Approximately 64 employees - both full time and contract workers - will lose their jobs. There will also be new county clinic hours at specific locations.
Health Department spokesperson Liz Sharlot says several factors led to these decisions. She says at the end of the day - it's all about business.
"Over the last five years, we've had a 44% decline in patients coming into our county health departments. The decisions ar ebased on the data, and you just can't run a business if nobody is coming in," says Sharlot.
Dr. Alfio Rausa, who is a District Health Officer in Greenwood, says three of the closures are in his district in the delta: Leland, Hollandale, and Rosedale. He says those areas were once flooded with patients, but Under the Affordable Care Act, they now have other options for health care.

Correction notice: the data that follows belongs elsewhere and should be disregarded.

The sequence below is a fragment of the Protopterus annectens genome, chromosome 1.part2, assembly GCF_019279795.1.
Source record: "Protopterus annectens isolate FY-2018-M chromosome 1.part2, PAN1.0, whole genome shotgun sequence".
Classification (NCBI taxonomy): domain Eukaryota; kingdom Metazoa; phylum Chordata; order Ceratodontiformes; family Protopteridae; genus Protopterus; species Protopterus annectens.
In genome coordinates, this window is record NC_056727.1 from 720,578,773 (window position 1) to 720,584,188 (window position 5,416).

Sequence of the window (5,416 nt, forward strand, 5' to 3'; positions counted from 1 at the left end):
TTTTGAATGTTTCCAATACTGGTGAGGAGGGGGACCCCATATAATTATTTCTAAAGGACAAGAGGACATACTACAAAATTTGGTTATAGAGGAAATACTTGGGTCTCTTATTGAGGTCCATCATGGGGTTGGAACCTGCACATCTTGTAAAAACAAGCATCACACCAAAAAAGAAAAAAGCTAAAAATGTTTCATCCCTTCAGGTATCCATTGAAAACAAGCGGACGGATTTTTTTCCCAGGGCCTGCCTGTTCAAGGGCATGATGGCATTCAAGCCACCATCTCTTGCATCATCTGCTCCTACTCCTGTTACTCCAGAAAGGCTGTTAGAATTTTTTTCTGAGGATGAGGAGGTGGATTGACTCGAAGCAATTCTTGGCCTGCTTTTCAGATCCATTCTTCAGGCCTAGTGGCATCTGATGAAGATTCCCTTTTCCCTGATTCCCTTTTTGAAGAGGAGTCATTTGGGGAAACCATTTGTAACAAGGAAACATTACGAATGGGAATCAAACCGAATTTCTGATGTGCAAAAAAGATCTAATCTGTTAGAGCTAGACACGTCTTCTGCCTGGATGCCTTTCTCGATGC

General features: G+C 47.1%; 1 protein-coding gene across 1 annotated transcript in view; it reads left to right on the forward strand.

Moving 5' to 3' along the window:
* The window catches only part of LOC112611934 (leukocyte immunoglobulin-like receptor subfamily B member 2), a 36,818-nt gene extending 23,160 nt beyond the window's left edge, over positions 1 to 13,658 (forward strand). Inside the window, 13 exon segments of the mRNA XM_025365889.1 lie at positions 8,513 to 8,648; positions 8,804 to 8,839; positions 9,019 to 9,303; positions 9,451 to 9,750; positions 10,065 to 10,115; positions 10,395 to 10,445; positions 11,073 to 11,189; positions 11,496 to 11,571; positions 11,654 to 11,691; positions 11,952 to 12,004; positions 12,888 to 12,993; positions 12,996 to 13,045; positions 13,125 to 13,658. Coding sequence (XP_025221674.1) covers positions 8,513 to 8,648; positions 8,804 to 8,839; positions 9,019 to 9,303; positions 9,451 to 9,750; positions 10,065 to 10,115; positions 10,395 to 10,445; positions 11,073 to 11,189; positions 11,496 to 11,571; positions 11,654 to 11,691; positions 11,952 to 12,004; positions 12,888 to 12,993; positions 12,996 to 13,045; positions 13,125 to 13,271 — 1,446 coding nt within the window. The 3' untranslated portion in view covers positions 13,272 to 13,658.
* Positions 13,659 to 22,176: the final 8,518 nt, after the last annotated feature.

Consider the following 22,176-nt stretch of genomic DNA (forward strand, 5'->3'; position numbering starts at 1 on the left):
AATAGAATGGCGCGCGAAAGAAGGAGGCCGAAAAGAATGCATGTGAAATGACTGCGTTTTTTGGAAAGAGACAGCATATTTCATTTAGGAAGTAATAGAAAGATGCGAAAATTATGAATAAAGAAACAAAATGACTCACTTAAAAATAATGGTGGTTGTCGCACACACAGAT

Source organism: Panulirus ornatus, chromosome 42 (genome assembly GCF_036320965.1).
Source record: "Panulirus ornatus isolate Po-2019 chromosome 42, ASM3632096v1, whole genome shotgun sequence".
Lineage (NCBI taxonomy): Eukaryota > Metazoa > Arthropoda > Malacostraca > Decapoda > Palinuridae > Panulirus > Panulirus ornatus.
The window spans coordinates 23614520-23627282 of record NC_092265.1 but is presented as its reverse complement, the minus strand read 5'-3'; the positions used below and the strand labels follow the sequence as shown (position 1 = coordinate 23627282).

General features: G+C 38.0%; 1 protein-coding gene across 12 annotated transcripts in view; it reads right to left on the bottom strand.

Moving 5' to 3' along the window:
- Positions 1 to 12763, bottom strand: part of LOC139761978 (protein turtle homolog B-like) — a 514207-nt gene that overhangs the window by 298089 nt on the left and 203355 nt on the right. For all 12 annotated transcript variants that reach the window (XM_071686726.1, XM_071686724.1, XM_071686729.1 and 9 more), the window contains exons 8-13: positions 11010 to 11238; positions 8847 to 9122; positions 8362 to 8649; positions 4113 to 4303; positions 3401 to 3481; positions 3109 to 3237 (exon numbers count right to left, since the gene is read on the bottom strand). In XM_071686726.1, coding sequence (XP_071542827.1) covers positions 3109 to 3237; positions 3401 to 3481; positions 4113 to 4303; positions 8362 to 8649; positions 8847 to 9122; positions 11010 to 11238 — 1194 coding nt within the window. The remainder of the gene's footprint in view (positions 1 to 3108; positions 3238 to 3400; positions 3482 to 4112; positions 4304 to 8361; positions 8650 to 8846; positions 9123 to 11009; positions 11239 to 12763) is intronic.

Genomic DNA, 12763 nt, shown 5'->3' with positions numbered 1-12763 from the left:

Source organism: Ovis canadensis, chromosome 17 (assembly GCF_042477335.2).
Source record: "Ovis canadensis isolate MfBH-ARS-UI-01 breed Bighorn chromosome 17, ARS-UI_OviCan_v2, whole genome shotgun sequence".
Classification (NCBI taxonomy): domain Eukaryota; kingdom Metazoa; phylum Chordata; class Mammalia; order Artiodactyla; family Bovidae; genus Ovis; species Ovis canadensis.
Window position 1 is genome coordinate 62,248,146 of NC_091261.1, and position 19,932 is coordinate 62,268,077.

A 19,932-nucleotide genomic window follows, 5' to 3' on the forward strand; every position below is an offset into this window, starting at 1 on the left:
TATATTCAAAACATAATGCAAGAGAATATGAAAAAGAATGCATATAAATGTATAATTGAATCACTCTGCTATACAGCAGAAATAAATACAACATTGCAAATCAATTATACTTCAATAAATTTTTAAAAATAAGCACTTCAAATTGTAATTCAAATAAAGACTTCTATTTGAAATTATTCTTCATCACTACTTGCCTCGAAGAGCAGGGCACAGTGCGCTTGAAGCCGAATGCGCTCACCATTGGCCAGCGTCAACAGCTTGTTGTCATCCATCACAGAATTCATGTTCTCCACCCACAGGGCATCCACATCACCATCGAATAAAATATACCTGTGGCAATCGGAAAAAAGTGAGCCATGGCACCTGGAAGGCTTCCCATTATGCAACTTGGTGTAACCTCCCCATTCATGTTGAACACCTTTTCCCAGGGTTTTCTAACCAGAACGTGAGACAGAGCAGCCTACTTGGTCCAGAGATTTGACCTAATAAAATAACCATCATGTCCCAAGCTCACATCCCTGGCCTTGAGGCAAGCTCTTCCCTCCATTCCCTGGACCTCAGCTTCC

"When they get that insurance, they like to one stop shop like all of us, so they're going mainstream. That's good, because there's no need for us to do something that somebody else can do, and do better," Rausa says.
However, Rausa refers to the Affordable Care Act as a "double-edge sword" - saying patients are still getting adequate care, while health department facilities and employees take a hit.
"On clinic days, we'd have five or six patients show up, and we'd have seven or eight staff people. I've been doing this for 50 years, and my empire is crumbling now," says Rausa.
The Health Department will no longer be enrolling new maternity patients. Most of the services will still be offered, but not necessarily on a daily basis. All of these changes will go into effect on February 1st.